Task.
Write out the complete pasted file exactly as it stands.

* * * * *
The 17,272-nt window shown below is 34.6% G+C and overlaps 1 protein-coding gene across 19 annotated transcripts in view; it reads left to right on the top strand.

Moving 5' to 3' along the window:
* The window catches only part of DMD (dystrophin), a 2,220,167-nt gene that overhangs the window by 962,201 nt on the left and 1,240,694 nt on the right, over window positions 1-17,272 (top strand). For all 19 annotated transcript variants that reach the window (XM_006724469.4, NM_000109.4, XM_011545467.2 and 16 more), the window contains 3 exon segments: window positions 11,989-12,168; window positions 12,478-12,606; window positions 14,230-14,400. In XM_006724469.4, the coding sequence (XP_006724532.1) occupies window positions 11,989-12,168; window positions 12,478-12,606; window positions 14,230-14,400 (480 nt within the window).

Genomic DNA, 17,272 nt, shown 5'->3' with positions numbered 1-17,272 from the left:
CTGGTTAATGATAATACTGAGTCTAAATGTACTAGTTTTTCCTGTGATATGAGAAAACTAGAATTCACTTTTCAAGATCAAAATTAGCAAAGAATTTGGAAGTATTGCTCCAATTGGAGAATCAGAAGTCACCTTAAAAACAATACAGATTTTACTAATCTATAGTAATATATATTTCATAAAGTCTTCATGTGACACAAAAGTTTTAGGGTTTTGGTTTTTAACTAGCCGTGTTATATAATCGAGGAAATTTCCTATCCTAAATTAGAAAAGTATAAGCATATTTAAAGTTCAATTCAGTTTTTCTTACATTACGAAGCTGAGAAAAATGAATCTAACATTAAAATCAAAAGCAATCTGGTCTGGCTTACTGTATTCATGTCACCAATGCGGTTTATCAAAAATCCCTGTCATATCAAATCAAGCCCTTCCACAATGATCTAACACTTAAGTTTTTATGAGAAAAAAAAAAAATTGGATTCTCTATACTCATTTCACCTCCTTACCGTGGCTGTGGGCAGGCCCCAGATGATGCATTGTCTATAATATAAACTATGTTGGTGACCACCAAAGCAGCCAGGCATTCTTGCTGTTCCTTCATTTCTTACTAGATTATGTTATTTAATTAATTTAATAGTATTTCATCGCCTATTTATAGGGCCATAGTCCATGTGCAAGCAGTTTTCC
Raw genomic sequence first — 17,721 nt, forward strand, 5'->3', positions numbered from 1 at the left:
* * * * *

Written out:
The 17,272-nt window shown below is 34.6% G+C and overlaps 1 protein-coding gene across 19 annotated transcripts in view; it reads left to right on the top strand.

Moving 5' to 3' along the window:
* The window catches only part of DMD (dystrophin), a 2,220,167-nt gene that overhangs the window by 962,201 nt on the left and 1,240,694 nt on the right, over window positions 1-17,272 (top strand). For all 19 annotated transcript variants that reach the window (XM_006724469.4, NM_000109.4, XM_011545467.2 and 16 more), the window contains 3 exon segments: window positions 11,989-12,168; window positions 12,478-12,606; window positions 14,230-14,400. In XM_006724469.4, the coding sequence (XP_006724532.1) occupies window positions 11,989-12,168; window positions 12,478-12,606; window positions 14,230-14,400 (480 nt within the window).

Genomic DNA, 17,272 nt, shown 5'->3' with positions numbered 1-17,272 from the left:
CTGGTTAATGATAATACTGAGTCTAAATGTACTAGTTTTTCCTGTGATATGAGAAAACTAGAATTCACTTTTCAAGATCAAAATTAGCAAAGAATTTGGAAGTATTGCTCCAATTGGAGAATCAGAAGTCACCTTAAAAACAATACAGATTTTACTAATCTATAGTAATATATATTTCATAAAGTCTTCATGTGACACAAAAGTTTTAGGGTTTTGGTTTTTAACTAGCCGTGTTATATAATCGAGGAAATTTCCTATCCTAAATTAGAAAAGTATAAGCATATTTAAAGTTCAATTCAGTTTTTCTTACATTACGAAGCTGAGAAAAATGAATCTAACATTAAAATCAAAAGCAATCTGGTCTGGCTTACTGTATTCATGTCACCAATGCGGTTTATCAAAAATCCCTGTCATATCAAATCAAGCCCTTCCACAATGATCTAACACTTAAGTTTTTATGAGAAAAAAAAAAAATTGGATTCTCTATACTCATTTCACCTCCTTACCGTGGCTGTGGGCAGGCCCCAGATGATGCATTGTCTATAATATAAACTATGTTGGTGACCACCAAAGCAGCCAGGCATTCTTGCTGTTCCTTCATTTCTTACTAGATTATGTTATTTAATTAATTTAATAGTATTTCATCGCCTATTTATAGGGCCATAGTCCATGTGCAAGCAGTTTTCC
Raw genomic sequence first — 17,721 nt, forward strand, 5'->3', positions numbered from 1 at the left: